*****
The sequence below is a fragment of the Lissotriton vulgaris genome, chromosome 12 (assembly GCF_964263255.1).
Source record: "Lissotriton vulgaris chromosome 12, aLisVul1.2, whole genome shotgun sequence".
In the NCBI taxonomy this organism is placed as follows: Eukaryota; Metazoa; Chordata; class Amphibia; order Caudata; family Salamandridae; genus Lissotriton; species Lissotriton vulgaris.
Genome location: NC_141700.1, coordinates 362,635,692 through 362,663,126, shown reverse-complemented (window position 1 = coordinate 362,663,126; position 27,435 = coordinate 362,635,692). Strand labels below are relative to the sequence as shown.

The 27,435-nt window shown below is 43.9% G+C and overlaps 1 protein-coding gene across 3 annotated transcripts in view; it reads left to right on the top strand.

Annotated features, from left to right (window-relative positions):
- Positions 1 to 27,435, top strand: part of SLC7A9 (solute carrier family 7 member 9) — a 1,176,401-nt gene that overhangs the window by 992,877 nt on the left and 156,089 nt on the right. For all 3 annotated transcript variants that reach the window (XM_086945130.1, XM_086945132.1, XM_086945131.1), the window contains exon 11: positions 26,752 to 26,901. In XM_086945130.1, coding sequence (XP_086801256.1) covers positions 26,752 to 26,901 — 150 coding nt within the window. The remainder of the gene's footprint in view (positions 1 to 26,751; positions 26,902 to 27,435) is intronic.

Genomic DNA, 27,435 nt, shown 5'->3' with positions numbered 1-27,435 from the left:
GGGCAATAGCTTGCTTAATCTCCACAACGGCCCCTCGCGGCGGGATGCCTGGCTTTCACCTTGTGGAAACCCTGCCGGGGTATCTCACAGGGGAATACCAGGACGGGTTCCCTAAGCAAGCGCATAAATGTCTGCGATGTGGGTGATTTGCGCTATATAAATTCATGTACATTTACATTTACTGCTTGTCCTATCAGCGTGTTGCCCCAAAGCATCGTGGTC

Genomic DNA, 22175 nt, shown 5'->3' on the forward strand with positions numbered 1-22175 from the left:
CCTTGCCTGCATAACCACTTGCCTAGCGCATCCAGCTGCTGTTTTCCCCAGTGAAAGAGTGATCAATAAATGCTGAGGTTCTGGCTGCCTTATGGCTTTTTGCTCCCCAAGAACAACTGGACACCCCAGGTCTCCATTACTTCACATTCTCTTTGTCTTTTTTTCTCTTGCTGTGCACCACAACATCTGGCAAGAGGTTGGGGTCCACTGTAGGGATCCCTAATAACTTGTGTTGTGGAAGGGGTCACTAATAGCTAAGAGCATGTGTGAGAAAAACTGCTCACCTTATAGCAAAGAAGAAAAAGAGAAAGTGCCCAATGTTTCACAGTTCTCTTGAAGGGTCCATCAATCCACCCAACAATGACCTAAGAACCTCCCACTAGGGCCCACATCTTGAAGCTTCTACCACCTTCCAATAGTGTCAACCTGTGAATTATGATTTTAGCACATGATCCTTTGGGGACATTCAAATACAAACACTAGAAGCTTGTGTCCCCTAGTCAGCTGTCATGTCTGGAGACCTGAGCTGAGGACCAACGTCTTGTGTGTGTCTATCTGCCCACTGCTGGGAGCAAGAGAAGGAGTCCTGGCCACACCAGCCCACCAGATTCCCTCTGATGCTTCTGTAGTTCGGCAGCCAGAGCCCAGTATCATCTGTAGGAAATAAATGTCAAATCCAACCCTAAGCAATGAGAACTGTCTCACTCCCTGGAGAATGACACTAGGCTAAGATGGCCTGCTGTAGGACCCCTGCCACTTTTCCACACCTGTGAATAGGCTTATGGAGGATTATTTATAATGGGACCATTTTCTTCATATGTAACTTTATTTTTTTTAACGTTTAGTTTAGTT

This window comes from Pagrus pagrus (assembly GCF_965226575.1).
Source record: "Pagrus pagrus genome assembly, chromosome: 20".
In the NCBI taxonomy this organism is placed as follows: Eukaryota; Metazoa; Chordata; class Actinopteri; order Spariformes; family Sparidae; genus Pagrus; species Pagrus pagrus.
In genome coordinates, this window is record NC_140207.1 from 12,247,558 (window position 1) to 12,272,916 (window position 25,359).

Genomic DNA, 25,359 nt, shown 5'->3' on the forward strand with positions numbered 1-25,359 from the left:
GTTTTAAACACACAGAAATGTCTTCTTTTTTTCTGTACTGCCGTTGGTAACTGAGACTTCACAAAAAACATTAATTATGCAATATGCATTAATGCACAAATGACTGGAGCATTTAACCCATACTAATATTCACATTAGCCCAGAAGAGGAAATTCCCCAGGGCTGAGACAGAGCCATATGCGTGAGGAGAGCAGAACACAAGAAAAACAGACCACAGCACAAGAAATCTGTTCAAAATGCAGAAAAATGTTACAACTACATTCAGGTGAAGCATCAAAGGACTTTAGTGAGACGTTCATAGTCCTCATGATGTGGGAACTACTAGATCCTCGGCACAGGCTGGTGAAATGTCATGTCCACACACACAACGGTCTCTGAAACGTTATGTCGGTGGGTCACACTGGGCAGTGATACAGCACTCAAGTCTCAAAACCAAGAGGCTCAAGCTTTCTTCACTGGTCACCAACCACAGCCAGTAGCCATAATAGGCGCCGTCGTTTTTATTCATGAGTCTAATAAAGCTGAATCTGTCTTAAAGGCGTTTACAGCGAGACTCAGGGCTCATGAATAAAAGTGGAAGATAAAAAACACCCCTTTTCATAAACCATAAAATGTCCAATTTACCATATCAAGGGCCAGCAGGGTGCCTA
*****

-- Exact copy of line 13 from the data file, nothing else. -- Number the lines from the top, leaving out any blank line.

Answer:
Source record: "Pagrus pagrus genome assembly, chromosome: 20".